Yet for all that, it never seemed, well, "precious." I mean, the ocean just -is-. Right? The crash of surf and tickle of spray and scent of salt and visions of sand and shell and seaweed have always carried one beyond the workaday world. Beyond oneself. That's been the eternal way of things.
Then, on March 8, 2010, I went to the beach. I looked down at my feet. And on that day, something changed inside me.
|30 minutes on a quiet Maine beach in winter|
I know that:
* I can hold 640 million years in a handful of Maine sand.
* Half of all the oxygen I breathe was created in the ocean.
* The deepest place in the world is 36,000 feet below the waves.
* That place holds life.
* Treasures on the shore come in all shapes and sizes.
* The ocean now teems with things never seen in its 3.8 billion yrs.
* The garbage patch isn't as big as Texas. It's as big as the ocean.
* Despite "recycling," industry adds 50M tons of new plastic each yr.
* This number is growing.
* My world runs on stuff used 10 minutes & persistent 10 lifetimes.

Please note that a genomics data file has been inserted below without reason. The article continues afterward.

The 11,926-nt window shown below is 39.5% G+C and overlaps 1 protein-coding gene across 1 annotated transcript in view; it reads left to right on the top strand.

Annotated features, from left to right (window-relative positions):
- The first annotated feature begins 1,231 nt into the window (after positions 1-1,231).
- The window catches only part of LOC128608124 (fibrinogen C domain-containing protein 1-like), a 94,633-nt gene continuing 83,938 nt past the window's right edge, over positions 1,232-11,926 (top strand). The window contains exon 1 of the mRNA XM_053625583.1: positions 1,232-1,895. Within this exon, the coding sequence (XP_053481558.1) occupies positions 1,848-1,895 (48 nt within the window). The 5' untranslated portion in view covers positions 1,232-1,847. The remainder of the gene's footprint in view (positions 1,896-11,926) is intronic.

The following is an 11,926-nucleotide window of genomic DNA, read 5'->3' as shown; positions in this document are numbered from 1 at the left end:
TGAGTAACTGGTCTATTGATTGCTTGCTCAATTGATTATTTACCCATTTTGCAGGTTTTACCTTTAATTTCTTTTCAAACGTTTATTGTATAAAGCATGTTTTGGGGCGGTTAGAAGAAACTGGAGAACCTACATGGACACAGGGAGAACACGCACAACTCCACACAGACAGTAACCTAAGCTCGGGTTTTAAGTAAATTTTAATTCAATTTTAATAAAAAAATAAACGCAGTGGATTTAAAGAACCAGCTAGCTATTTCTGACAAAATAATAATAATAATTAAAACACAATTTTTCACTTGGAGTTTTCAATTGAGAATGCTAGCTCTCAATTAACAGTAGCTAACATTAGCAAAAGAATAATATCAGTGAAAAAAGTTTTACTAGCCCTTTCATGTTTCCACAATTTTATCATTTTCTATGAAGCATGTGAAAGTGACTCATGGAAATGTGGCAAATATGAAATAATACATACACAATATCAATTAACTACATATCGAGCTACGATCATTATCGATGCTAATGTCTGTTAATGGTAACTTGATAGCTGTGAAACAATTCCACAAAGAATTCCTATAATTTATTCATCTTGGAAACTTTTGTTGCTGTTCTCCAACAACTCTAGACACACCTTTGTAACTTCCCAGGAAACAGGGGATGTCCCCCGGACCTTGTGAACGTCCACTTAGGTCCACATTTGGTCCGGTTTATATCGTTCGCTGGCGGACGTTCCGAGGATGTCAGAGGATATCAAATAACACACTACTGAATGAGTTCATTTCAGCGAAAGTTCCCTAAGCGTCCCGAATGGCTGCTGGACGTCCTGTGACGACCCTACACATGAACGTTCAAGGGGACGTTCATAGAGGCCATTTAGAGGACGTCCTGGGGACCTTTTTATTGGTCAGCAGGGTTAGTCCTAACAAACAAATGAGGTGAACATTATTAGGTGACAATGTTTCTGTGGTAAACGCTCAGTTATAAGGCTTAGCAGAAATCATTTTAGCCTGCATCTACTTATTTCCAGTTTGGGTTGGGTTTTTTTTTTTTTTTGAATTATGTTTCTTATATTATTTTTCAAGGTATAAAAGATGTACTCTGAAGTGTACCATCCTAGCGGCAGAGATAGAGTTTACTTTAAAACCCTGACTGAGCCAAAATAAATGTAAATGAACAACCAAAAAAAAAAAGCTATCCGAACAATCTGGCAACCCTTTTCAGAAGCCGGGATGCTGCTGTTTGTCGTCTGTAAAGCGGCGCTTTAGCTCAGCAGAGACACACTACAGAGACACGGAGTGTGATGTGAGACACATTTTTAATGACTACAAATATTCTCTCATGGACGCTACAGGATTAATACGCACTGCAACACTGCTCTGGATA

* The shore is no longer an escape from the workaday world.
* The workaday world poisons the globe's most remote paradise.
* It poisons my own beach.
And, ultimately, I know that this knowledge has changed me.
Hence the crossroads. The Flotsam Diaries started as a spark of indignance. One man angry about one beach on behalf of his one young daughter. It's grown into an understanding of scope & scale beyond my imagining. Of the raging power & beauty of nature. Of its fragility. Of its importance. It's taken dark turns that have made me re-evaluate things I've been taught to believe for years.
And I'm forever grateful for it.
Last March, I took the red pill. And there's no going back. Now I have to decide what the Flotsam Diaries will mean, going forward. I believe we're here to make a difference. And, somehow, I know this is a place where I can make a difference.
|What do you want your child to see when you visit|
the beach one sunny morning on the edge of Spring?